The Day After Covid

They had for their king the angel of the abyss, whose name in Hebrew is Abaddon, and in Greek Apollyon, or the Destroyer… He seized the dragon, that serpent of old, the Devil or Satan, and chained him up for a thousand years; he threw him into the abyss, shutting and sealing it over him, so that he might seduce the nations no more till the thousand years were over. —Revelations 9:11, 20:1–3

If thou indeed derive thy light from Heaven

Then, to the measure of that heaven-born light

Shine, Poet! in thy place, and be content…

—William Wordsworth

 

The day after Covid, surgical masks

lay dead in the gutters, so many leaves

riffled into history by the collective sigh

of billions—breathe, O breathe free

 

at last! The lie laid bare, the masks of power

cracked, blue-backlit screens split open.

Shaggy-horned demons scurry, still

sucking the world dry—O hunger, circling

 

the drain, fill, fill these beasts that they prey

upon us no more. Strap them into the SpaceX

express and fire them into the eye

of the sun. Failing that, build them cages

 

made of gold, that their bloody forked tongues

lick clean daily from top to bottom,

their cells far, far away from the living

and sealed like a nuclear bunker

 

with the warning: There be monsters here.

Trespass at your own risk. The Angel

of the Abyss, shining lancet of Revelations,

will stand guard, stanching infection

 

at its wormy roots in the heart, where dreams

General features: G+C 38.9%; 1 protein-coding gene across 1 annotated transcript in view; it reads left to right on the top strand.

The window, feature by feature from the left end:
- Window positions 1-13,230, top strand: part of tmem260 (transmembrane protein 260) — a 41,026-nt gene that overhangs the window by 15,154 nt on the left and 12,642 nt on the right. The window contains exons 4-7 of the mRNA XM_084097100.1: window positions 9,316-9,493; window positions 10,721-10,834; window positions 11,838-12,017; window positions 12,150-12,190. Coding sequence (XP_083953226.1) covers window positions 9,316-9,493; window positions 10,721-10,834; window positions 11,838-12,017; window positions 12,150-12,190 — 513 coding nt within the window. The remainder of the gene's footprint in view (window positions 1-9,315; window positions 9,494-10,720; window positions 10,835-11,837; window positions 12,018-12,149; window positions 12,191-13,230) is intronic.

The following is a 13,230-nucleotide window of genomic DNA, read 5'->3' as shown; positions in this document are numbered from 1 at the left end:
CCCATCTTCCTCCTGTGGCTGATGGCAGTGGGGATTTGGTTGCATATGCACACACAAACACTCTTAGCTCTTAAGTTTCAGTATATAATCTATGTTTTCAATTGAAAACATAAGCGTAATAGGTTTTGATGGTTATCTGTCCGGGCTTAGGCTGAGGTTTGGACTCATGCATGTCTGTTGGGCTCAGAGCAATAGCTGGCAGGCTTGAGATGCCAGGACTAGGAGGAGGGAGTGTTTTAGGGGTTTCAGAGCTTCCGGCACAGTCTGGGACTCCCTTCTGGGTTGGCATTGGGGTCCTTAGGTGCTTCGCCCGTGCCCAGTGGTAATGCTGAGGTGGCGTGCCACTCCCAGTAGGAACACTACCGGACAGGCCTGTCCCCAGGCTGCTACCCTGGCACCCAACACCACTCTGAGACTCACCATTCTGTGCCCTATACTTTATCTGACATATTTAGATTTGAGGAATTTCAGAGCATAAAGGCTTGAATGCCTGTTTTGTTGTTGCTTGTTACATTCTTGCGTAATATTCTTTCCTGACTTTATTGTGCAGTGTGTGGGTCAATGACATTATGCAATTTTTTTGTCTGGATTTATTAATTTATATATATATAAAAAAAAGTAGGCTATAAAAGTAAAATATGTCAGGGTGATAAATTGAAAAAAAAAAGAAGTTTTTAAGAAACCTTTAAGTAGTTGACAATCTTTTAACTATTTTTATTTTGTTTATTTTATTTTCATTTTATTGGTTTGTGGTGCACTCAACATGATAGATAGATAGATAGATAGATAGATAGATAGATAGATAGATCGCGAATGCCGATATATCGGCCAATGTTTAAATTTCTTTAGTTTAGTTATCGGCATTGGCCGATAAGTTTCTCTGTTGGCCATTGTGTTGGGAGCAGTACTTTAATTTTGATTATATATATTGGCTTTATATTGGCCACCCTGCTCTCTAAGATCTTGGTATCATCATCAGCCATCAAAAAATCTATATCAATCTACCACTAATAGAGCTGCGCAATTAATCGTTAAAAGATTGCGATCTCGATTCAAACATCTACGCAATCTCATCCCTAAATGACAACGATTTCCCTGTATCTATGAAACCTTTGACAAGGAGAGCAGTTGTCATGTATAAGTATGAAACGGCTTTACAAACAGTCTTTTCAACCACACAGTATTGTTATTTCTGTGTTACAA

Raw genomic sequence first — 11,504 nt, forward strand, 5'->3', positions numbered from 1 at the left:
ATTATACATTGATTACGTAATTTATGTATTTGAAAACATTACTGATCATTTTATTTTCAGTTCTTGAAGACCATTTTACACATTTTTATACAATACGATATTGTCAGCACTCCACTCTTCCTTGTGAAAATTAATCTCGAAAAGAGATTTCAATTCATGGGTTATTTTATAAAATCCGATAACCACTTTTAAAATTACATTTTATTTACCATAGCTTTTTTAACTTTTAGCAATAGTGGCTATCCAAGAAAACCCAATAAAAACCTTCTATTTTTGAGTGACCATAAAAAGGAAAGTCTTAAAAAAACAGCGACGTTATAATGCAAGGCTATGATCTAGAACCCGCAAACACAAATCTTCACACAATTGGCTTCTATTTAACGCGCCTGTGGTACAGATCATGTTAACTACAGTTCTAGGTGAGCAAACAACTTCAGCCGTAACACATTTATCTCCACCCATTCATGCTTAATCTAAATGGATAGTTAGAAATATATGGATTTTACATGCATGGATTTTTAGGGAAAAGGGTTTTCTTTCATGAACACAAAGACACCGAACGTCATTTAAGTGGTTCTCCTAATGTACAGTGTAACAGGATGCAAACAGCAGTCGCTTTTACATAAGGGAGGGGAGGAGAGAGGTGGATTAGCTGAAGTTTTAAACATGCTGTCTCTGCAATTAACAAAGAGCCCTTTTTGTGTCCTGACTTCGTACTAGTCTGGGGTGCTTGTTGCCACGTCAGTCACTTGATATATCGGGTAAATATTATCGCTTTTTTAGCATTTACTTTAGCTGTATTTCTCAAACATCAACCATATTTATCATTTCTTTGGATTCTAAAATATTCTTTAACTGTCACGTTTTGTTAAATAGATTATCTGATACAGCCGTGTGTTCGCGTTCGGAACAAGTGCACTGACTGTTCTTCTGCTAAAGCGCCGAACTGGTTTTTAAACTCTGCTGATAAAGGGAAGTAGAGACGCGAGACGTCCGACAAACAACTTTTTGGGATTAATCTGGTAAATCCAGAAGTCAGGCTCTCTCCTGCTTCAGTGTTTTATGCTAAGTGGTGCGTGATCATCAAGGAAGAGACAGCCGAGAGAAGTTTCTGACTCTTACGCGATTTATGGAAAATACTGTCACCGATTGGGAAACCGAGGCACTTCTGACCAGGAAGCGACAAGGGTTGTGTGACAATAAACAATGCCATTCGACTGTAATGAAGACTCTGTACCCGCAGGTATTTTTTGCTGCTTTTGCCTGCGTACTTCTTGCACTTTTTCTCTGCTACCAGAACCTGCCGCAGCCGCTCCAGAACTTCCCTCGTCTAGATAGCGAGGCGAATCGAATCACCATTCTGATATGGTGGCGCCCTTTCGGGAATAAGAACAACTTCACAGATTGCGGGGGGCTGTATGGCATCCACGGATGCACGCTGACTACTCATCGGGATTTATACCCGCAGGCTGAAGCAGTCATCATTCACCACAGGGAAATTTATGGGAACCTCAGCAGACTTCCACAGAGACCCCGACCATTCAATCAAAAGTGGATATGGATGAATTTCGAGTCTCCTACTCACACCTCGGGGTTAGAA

dark and deadly take hold. Fear not, O you

who tend the sapling and mend a broken wing,

for this guardian is an Angel of Dance,

 

who skips off the sun’s corona as it crests

the arc of Earth, spirit-sails the spiral arms

whose galactic milk stains the summer skies,

jigs the ocean for its shattered jewels

 

and sheds us all of our Earthly chains.

 

©2020 Sean Arthur Joyce

About seanarthurjoyce

I am a poet, journalist and author with a strong commitment to the environment and social justice. If anything, I have too many interests and too little time in a day to pursue them all. Film, poetry, literature, music, mythology, and history probably top the list. My musical interests lie firmly in rock and blues with a smattering of folk and world music. I consider myself lucky to have lived during the great flowering of modern rock music during its Golden Age in the late 1960s/early '70s. In poetry my major inspirations are Dylan Thomas, Rilke, Neruda and the early 20th century British/American poets: Auden, Eliot, Cummings. My preferred cinema includes the great French auteurs, Kirosawa, Orson Welles, and Film Noir. My preferred social causes are too numerous to mention but include banning GMOs, eliminating poverty (ha-ha), and a sane approach to forest conservation and resource extraction. Wish me—wish us all—luck on that one!
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